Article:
Some Seinfeld fans have been comparing Republican Congress Member-elect George Santos’ admitted whoppers to those that came from the mouth of the sitcom’s beloved pathological liar, George Costanza.
While Costanza (portrayed by Jason Alexander) lied to either land a job or a date, Santos admitted in a Monday media blitz to fabricating his own résumé on the campaign trail, which helped him win New York’s 3rd Congressional District seat covering northeast Queens and northern Nassau County.
Despite his admissions and the public shaming that followed the New York Times exposé about him, Santos rebuffed calls for his resignation, and indicated he would take the seat in Congress on Jan. 3 — claiming that his embellishments were not that big of a deal.
But critics see this episode as life imitating art, which leads us to the other George — Costanza, that is, the fictional Queens resident allegedly “driven out of Bayside” because of his family’s celebration of Festivus, who concocted other schemes such as pretending to be an architect or a marine biologist, or a prospective hire by the nonexistent latex importer Vandelay Industries.
Even the excuses Santos gave during his media blitz in defense of himself have sounded oddly Costanza-esque (or is it Costanzian?).
Below are some quotes from both past Seinfeld episodes and from one of many Santos’ interviews Monday, and before reading the answers, try to figure out which George said it:
1.) “I am not a criminal. Not here, not abroad, in any jurisdiction in the world have I ever committed any crimes.”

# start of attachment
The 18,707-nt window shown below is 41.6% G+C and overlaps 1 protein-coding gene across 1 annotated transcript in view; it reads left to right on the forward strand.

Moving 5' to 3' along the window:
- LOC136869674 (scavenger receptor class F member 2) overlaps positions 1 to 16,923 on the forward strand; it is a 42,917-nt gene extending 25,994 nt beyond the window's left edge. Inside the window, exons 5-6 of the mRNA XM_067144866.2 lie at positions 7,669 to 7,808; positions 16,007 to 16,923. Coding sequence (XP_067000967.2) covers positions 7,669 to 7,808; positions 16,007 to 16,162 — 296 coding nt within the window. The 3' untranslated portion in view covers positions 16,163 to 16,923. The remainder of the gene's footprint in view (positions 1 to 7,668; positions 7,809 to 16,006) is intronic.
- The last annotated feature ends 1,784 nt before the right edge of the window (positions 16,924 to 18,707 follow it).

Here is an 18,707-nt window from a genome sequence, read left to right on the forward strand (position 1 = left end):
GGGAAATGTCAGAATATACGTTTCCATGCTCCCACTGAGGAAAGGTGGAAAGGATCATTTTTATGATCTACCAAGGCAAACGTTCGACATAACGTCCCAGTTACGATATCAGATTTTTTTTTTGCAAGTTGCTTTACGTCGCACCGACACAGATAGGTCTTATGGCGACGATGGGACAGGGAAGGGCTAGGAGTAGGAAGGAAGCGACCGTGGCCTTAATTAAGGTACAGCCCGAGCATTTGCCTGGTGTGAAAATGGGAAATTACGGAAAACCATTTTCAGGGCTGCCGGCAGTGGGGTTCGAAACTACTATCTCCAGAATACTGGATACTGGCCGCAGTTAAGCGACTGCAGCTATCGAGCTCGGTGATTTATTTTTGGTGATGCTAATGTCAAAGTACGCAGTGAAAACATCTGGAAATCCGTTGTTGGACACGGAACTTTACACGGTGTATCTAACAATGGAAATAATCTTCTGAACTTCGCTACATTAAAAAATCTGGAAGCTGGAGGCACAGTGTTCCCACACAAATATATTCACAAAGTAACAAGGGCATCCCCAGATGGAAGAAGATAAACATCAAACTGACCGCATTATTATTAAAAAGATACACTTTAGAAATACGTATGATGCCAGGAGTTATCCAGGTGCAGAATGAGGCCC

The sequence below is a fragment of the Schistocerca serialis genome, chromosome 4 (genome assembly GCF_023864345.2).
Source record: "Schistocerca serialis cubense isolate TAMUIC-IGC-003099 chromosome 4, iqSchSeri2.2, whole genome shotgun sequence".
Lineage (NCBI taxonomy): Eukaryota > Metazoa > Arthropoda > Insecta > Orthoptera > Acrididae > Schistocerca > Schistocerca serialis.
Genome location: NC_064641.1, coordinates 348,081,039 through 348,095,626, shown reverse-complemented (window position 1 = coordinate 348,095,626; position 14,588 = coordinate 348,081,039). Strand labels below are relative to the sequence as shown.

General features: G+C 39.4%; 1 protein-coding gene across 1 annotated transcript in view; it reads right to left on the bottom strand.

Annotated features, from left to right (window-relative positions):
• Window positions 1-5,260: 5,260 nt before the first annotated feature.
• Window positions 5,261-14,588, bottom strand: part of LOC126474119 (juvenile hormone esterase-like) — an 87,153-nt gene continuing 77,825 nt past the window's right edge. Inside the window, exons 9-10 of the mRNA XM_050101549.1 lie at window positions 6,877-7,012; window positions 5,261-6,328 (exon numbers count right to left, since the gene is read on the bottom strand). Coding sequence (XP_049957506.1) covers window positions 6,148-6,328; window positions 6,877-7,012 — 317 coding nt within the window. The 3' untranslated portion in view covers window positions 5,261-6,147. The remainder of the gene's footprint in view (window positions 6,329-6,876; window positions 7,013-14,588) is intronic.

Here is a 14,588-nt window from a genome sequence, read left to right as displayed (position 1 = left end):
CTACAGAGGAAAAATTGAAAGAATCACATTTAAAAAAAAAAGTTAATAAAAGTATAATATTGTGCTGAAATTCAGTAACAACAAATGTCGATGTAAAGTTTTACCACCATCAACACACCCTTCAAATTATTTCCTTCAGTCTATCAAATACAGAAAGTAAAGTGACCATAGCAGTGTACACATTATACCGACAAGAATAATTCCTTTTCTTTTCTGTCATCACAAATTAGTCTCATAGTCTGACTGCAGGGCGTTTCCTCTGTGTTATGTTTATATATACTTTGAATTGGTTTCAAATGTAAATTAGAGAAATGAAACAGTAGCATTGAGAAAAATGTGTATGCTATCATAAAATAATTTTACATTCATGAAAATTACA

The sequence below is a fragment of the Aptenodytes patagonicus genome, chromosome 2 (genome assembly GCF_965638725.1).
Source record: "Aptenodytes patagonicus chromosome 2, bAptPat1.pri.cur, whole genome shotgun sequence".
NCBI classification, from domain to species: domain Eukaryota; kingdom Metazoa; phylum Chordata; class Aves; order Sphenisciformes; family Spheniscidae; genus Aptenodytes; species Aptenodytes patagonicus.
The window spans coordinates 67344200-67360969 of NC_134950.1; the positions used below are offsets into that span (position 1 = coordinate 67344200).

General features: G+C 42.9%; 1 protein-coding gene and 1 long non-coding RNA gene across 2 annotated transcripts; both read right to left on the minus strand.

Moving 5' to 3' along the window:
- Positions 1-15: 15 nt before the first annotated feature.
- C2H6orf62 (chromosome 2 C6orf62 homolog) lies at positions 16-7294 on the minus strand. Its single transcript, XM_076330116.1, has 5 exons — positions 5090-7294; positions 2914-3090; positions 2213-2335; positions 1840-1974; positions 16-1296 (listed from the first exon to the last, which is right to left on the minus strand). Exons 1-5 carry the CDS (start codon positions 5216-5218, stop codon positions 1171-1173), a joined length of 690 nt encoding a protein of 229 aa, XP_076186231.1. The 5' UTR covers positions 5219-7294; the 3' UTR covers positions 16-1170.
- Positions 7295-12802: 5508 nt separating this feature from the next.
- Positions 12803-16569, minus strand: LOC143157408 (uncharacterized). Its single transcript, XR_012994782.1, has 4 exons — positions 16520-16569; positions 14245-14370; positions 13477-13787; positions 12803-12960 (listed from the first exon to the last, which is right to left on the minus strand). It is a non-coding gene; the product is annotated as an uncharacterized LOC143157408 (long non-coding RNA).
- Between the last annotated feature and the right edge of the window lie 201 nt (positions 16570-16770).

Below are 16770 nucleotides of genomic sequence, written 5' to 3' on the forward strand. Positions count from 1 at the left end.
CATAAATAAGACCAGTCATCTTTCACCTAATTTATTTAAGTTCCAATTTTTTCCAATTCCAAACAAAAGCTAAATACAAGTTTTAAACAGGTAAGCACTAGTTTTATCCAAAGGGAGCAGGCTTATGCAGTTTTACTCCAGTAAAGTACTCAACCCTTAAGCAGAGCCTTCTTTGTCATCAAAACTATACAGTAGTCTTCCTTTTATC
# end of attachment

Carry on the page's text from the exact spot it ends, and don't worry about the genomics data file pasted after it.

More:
2.) “Was that wrong? Should I have not done that? I tell you I gotta plead ignorance.”
3.) “I don’t think I’ve ever been to an appointment in my life where I wanted the other guy to show up.”
4.) “I’m not going to make excuses for this, but a lot of people overstate in their resumes, or twist a little bit. … I’m not saying I’m not guilty of that.”
5.) “I never claimed to be Jewish. … Because I learned my maternal family had a Jewish background I said I was ‘Jew-ish.’”
6.) “It’s not a lie if you believe it.”
1.) That wasn’t Costanza’s defense of his fact-finding mission to communist Cuba in the search of the Yankees’ next star. That was Santos’ statement Monday with regard to charges that he committed financial crimes in Brazil, or that he perpetrated fraud in embellishing his background to get elected. Nonetheless, state Attorney General Letitia James has launched an investigation into Santos, and Congress Member-elect Dan Goldman called for federal prosecutors to do the same.
2.) Santos could have said that after getting caught lying about his past, but this statement was in fact all Costanza — after he admitted to his boss at Pendant Publishing that he had caroused with the office cleaner. The guilty plea didn’t work, and Costanza was summarily fired.
3.) Which George said this? That would be Costanza, who was not shy about his insecurity at job interviews. Santos did show up for his appointed debates on the campaign trail against his Democratic rival, Robert Zimmerman, where he repeatedly lied to both voters and Zimmerman about his past.
4.) On Monday, Santos offered this statement in his own defense while continuing to maintain his intent to take in January the Congressional seat he was elected to in November.
5.) Costanza once converted to another religion in order to continue seeing his then-girlfriend. Santos lied to voters about his Jewish background, including that his grandparents were Holocaust survivors. Despite being caught in the shameful lies, Santos claims his statement was taken out of context.
6.) Any Seinfeld fan knows this quote comes straight from mouth of Costanza, who once inferred to his pal Jerry that he lied at a level of mastery that he couldn’t possibly teach to anyone else: “It’s like saying to Pavarotti, ‘Teach me to sing like you.'” Some voters undoubtedly wonder how truthful Santos will be to them during the next two years in Congress, should he be seated in office next month.